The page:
Tuesday, August 17, 2010

Dante 01

After watching Jean-Pierre Jeunet’s newest film, “Micmacs”, I started to wonder what has become of Marc Caro. It was an easy question to answer; I simply hadn’t taken the time to ask it before. In 2008, he made his debut as a solo director with the science fiction film, “Dante 01”. To call it just a sci-fi movie does “Dante 01” a disservice. Not only does it inhabit the sci-fi realm, but it crosses neatly over into psychological horror, and rounds itself out as a prison movie, complete with a brutal shanking.
Orbiting high above the molten planet Dante, is the prison space station Dante 01. More than a simple prison, it is a psychiatric hospital for a handful the most violent offenders deep space has to offer. These prisoners are volunteers, they all would have been executed otherwise, and they participate in a range of psychiatric experiments, testing new procedures and protocols.

A shuttle arrives carrying Elisa (Linh Dan Pham), a young, ambitious new addition to the medical staff, and an unnamed man (Lambert Wilson), who was found floating alone in a blood-soaked ship. This is a departure from Wilson’s normal roles as a sophisticated playboy, and he barely speaks. He is taken into the prison, where the majority of the inmates are played by actors you’ll recognize from Caro’s films with Jeunet. Rasputin (Lotfi Yahya Jedidi) names the stranger, who doesn’t say a single for the first 42 minutes, Saint George, claiming he has come to “slay the dragon”. Cesar (Dominique Pinon) runs the show on the inside with his henchmen Lazarus (Francois Levantal) and Moloch (Francois Hadji-Lazaro), and doesn’t approve of the distraction caused by this new weirdo. I’m so used to seeing Pinon with his face squished into some wacky visage that I never realized how good an actor he is. He’s great as the convict leader, tough and full of pride, but at the same time flawed, human, and capable of change.
On the outside, where the doctors are equally as confined as their wards, Elisa begins to implement her new practices, backed by a corporate mandate from the parent company. She is interested in one thing above all else, seeing the practical applications of her theories and methods This lack of concern for the patients doesn’t sit well with Persephone (Simona Maicanescu).
The conflict inside escalates as it becomes clear that Saint George is a messianic figure with healing powers. At the same time the battle between the doctors also intensifies. Everyone has their own agendas and secrets, and as they began to spiral out of control, the space station and her inhabitants descend through the concentric circles of hell.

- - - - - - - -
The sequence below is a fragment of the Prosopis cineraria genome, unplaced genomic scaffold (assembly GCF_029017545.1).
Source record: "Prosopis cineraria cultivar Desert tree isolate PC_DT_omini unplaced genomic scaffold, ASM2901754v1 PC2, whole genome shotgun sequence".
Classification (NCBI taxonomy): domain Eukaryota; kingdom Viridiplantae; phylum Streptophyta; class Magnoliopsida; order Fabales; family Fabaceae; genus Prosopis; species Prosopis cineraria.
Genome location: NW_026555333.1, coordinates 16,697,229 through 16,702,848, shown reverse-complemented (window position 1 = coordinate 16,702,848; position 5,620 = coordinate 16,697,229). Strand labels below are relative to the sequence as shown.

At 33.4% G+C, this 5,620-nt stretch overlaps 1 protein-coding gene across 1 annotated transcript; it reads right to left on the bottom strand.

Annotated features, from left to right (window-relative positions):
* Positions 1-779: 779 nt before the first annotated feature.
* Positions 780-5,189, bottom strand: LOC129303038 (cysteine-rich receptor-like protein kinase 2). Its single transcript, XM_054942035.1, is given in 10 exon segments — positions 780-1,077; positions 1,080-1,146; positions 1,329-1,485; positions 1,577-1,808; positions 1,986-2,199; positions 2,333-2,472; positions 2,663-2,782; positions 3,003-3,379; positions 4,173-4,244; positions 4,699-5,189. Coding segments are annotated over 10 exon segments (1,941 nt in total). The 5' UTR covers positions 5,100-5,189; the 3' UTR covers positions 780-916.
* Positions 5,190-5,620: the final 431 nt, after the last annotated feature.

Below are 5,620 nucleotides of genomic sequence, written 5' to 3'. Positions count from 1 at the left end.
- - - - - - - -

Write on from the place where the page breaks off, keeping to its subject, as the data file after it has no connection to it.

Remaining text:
The “Inferno” thing gets heavy handed after a while. For Christ’s sake the two prison guards are named Cer and Berrus, so together they are the multi-headed hound of hell that guards Hades.
You always figured that Caro brought the dark side to his projects with Jeunet, like “Delicatessen” and “City of Lost Children”. But “Dante 01” dissolves any doubts once and for all. The film is dark and grim in every aspect, from lighting and set design to thematic concerns and performances. At times it is hallucinatory and disorienting, mirroring Saint George’s mental state. The film is full of pulsing camera work, and effects shots where you can see into characters, physically and metaphorically expressed in a visual.
The shoestring production manages to pull off over 300 effects shots, which all look wonderful. In the first shot the space station orbits around the lava planet Dante, and the shuttle docks. Such visuals give a grand scope to the story. Caro contrasts the vastness of space with the sardine can interior of the prison. The entire film is confined and expansive at the same time. The story is simple, strangers come into a new situation and create change, but it also tackles sprawling themes like religion, redemption, and sacrifice. And while the story takes place in the emptiness of space, it also compressed into the incredibly limited area of the prison.
The end gets too metaphysical and abstract too quickly. All of a sudden it tries to be “2001”, which is quite a leap. Out of nowhere the Christ metaphor gets cranked up a few notches (the space station is shaped like a cros). Not only does the movie jump in a thematic sense, but in a narrative sense as well. The visual elements here are some of the most compelling and eye catching of the movie, and they completely draw you in, it was hard to do anything but gawk, but even with that it still feels like there is a missing scene, like there is a reel lying on the ground somewhere.
“Dante 01” is a lot of things. It is a science fiction movie, a horror film, a Christ story, and a futuristic retelling of a classic myth, among others. Dark, gloomy, and atmospheric, it has a superb feel and aesthetic that is mostly equaled by the story.

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